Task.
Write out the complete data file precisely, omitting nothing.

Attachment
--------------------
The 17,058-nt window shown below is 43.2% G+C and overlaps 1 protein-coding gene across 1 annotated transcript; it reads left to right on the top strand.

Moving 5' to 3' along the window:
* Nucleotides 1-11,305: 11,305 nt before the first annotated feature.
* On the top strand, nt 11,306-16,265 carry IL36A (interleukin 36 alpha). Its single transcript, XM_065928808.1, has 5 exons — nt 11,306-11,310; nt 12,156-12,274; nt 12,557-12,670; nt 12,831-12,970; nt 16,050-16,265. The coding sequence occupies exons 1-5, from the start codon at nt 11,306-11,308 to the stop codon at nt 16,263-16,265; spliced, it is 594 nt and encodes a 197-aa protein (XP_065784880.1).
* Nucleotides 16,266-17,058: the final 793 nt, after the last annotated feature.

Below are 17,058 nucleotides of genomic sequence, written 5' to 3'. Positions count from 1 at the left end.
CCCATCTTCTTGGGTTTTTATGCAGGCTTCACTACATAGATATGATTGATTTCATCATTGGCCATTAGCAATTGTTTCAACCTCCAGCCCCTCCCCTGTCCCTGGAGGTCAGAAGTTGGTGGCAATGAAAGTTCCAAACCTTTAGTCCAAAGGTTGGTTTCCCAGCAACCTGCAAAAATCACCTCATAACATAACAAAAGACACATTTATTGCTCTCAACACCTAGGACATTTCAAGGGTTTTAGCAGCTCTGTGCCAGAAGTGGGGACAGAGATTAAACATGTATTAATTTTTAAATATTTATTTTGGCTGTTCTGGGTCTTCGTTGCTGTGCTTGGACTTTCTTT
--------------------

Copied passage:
The 17,058-nt window shown below is 43.2% G+C and overlaps 1 protein-coding gene across 1 annotated transcript; it reads left to right on the top strand.

Moving 5' to 3' along the window:
* Nucleotides 1-11,305: 11,305 nt before the first annotated feature.
* On the top strand, nt 11,306-16,265 carry IL36A (interleukin 36 alpha). Its single transcript, XM_065928808.1, has 5 exons — nt 11,306-11,310; nt 12,156-12,274; nt 12,557-12,670; nt 12,831-12,970; nt 16,050-16,265. The coding sequence occupies exons 1-5, from the start codon at nt 11,306-11,308 to the stop codon at nt 16,263-16,265; spliced, it is 594 nt and encodes a 197-aa protein (XP_065784880.1).
* Nucleotides 16,266-17,058: the final 793 nt, after the last annotated feature.

Below are 17,058 nucleotides of genomic sequence, written 5' to 3'. Positions count from 1 at the left end.
CCCATCTTCTTGGGTTTTTATGCAGGCTTCACTACATAGATATGATTGATTTCATCATTGGCCATTAGCAATTGTTTCAACCTCCAGCCCCTCCCCTGTCCCTGGAGGTCAGAAGTTGGTGGCAATGAAAGTTCCAAACCTTTAGTCCAAAGGTTGGTTTCCCAGCAACCTGCAAAAATCACCTCATAACATAACAAAAGACACATTTATTGCTCTCAACACCTAGGACATTTCAAGGGTTTTAGCAGCTCTGTGCCAGAAGTGGGGACAGAGATTAAACATGTATTAATTTTTAAATATTTATTTTGGCTGTTCTGGGTCTTCGTTGCTGTGCTTGGACTTTCTTT